Crabtree's Selection a Huge Steal for the 49ers, But Holes Persist

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Crabtree's Selection a Huge Steal for the 49ers, But Holes Persist
(Photo by Jeff Zelevansky/Getty Images)

Once again the Silver and Black were enamored with speed. If Usain Bolt was in this year's NFL draft, the old man would have drafted him the second they were on the clock.

Bolt didn't come off the board, but the whole Raider nation in a total "OMG" moment saw speedster Darrius Heyward-Bey of Maryland become the newest member of the Oakland Raiders (cue "The Autumn Wind") with the seventh pick of the draft. The Red and Gold suddenly realized their top rated player could fall to the 10th pick.

Jacksonville and Green Bay would pick before San Francisco, but the Jaguars and the Packers already had depth at wide receiver and as expected, offensive lineman Eugene Monroe and defensive lineman B.J. Raji got their life changing phone calls from their respective teams.

In what could be one of the biggest moments in 49er draft history since 1985 when the 49ers traded its first two picks for New England's 16th selection and chose Jerry Rice right before the Dallas Cowboys were intending to pick him, Michael Crabtree got his own phone call from 49er brass saying that he is their man.

Jed York, Scot McCloughan, and Mike Singletary can thank Al Davis and the Oakland Raiders for handing the cross town rival San Francisco 49ers a neatly wrapped present—college football's best wide receiver over the last two seasons.

The only real knock on the Red Raider's ability was his reported 4.58 40-yard dash time (Crabtree didn't run at the combine due to a foot fracture) but Jerry Rice ran a 4.71 and he turned out just fine. Hands and separation make the receiver, not blazing speed.

The other knock came when Cleveland Browns' head coach Eric Mangini passed on him with the fifth pick apparently because Crabtree traveled with an entourage, immediately labeling him as a diva.

Diva or not, Texas Tech's Michael Crabtree produced big time numbers and had equally impressive memorable moments during his college career. He gives the 49ers a legitimate receiving threat that has been missing since Terrell Owens wore a Niner uniform earlier this decade.

Crabtree, who red shirted his freshman year, was a 2007 unanimous first-team All American and the winner of the 2007 and 2008 Paul Warfield and Biletnikoff Award, given to the nation's top wide receiver. He finished with an astonishing 231 receptions for 3,127 yards and 41 touchdowns in only two seasons.

Although the 49ers addressed one of their most pressing needs when they drafted the talented wide receiver, they still lack an elite pass rusher, a true space eating nose tackle, and a ball hawking safety. Their draft strategy was to obviously pick the best player available rather then draft for need when they used their first four picks after Crabtree on a running back, inside linebacker, quarterback, and tight end, positions the 49ers are deep at.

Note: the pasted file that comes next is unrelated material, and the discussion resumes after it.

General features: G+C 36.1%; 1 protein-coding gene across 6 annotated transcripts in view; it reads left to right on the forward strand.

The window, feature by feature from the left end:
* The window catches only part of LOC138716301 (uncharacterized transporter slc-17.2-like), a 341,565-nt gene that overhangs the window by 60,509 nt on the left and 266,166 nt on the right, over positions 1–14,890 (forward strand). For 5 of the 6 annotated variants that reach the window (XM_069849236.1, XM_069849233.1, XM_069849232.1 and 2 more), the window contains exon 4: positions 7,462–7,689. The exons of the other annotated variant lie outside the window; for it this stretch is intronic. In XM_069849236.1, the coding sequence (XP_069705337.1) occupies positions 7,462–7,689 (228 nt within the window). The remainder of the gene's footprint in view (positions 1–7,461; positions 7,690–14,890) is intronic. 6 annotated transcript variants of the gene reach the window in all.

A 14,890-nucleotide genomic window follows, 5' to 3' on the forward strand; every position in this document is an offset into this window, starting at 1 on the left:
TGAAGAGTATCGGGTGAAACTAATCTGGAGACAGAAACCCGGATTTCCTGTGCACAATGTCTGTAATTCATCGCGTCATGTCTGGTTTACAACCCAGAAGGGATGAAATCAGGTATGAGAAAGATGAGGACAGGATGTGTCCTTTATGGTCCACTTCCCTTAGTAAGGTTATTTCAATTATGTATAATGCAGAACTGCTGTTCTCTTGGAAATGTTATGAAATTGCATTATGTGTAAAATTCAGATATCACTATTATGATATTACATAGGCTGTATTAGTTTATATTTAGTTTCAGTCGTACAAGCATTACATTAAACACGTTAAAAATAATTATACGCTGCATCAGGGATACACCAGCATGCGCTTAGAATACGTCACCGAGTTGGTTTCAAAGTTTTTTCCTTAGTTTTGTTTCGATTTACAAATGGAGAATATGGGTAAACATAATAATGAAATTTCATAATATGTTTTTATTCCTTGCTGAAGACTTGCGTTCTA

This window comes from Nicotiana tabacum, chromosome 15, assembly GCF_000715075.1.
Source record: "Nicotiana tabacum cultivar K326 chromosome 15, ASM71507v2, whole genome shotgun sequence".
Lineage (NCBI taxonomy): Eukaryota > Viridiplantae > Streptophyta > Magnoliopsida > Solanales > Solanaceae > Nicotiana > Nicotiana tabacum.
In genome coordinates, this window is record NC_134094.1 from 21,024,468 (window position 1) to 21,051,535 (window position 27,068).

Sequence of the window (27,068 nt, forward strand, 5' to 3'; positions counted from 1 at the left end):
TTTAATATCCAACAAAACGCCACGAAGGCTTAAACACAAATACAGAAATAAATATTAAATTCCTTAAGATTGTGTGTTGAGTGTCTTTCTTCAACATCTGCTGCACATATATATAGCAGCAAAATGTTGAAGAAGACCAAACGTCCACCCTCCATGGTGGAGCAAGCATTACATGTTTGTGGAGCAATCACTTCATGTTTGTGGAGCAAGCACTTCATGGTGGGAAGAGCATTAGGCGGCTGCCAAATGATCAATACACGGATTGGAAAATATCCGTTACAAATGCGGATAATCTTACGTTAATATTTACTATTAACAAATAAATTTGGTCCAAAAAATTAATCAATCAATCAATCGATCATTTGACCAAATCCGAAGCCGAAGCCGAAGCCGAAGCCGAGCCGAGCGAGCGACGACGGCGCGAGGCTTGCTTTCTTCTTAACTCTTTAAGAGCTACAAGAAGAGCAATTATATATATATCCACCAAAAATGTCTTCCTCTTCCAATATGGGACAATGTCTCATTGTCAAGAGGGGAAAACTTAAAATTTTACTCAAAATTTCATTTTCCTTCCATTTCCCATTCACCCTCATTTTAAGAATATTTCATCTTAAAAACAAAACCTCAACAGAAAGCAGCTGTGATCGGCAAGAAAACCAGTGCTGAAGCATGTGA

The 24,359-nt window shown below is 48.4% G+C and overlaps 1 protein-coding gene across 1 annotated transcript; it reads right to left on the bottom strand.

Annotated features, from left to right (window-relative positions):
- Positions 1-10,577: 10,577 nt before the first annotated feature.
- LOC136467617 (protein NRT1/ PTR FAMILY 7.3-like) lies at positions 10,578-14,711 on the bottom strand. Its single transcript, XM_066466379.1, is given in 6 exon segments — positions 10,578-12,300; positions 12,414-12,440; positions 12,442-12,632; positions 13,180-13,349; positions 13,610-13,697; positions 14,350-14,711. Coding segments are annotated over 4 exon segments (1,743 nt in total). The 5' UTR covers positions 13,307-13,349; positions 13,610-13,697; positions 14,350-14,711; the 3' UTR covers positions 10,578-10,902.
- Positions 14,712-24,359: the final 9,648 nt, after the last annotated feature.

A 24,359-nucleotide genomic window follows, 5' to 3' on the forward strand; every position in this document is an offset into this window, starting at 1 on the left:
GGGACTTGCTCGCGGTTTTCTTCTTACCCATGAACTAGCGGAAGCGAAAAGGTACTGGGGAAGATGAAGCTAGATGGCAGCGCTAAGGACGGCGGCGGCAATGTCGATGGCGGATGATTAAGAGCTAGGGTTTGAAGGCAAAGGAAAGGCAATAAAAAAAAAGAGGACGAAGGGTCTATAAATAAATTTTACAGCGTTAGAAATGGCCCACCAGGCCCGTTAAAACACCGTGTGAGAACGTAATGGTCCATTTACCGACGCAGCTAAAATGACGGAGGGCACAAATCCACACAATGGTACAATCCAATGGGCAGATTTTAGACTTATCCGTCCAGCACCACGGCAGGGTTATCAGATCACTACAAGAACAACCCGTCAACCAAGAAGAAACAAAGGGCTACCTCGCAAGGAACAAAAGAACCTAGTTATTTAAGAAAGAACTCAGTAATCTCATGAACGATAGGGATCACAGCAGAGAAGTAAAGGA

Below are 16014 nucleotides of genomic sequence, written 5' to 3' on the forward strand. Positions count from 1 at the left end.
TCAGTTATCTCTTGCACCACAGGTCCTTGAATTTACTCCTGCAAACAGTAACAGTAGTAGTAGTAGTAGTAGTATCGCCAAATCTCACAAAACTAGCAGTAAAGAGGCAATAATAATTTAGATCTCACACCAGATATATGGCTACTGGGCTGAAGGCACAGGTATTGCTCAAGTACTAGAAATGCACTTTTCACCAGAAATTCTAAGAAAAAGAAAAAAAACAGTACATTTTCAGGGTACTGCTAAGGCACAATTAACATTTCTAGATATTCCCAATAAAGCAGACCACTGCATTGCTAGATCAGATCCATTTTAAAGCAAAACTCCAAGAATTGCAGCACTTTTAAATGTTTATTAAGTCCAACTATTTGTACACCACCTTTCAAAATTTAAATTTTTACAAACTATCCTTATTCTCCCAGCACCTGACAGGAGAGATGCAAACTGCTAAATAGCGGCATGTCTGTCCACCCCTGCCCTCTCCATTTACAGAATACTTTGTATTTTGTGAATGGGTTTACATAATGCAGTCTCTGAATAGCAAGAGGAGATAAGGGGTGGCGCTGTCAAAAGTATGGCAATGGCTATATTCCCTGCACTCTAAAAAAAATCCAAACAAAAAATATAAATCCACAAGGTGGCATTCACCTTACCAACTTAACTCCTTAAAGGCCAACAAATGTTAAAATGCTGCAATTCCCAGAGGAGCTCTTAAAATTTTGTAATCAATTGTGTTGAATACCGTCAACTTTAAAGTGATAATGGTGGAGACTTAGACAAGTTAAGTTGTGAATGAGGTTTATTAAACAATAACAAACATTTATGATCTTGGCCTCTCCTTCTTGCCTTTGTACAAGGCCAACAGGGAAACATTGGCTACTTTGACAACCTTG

The 49ers did address offensive line depth despite releasing often injured Jonas Jennings with the signing of tackle Marvel Smith from the Super Bowl champion Pittsburgh Steelers and picking up undrafted free agent Alex Boone who was a two time All-Big 10 selection during his career at Ohio State.

The former Buckeye played in 46 games and had 35 starts during his NCAA career. Last year's second round pick Chilo Rachal has also shown promise.

The possibility of third round pick Glen Coffee being an upgrade over DeShaun Foster is yet to be determined, but Coffee was a very productive back at Alabama and his combine numbers all ranked in the top 10 of players at his position. Coffee taking pressure off Frank Gore and the return of fullback Moran Norris will benefit the ground game.

The depth at linebacker is strong with 2007 NFC Defensive Rookie of the Year Patrick Willis, speedy Manny Lawson, hard working Parys Haralson, and veteran Takeo Spikes leading the way. Fifth round pick Scott McKillop looks like he could be a serviceable player in the mode of a Derek Smith. Not flashy, but straight forward in your face aggression and solid tackling.

Nate Davis in the fifth round could potentially be a sleeper pick and despite having dyslexia, Davis had a successful career as Ball State's quarterback. Recent observations say his passes travel through the air with more zip than incumbent Shaun Hill, 2005 No. 1 overall pick Alex Smith, and experienced Damon Huard, the signal callers vying for the starting position.

Sixth round pick and former Fresno State Bulldog Bear Pascoe is quickly showing that he's not just a blocking tight end. His good hands have been a pleasant surprise to the 49ers. The speedy and athletic, but often maligned Vernon Davis needs to step his game up now that Pascoe is in town.

As for that safety in the mold of an Ed Reed, maybe seventh round pick Curtis Taylor could surprise. The former LSU Tiger is an impressive athlete, with the physical skills to play at the professional level.

The 49ers' final pick, Ricky Jean-Francois, adds depth to the defensive line. Taylor's teammate at LSU is a bit undersized to play nose tackle in the 49ers' 3-4 scheme, but could compete for a defensive end spot with Ray McDonald and 2008 first round draft pick, Kentwan Balmer.

There have been rumblings about the 49ers inquiring about the Panthers' Julius Peppers who wants out of Carolina and prefers to play for a 3-4 team, but it's just rumor.

The 49ers are about three to four players (QB, DE, DT, S) away from being a perennial playoff contender and only time will tell if Crabtree will live up to the hype, but 49er fans can sit back and relax.

This team is a lot better off now.

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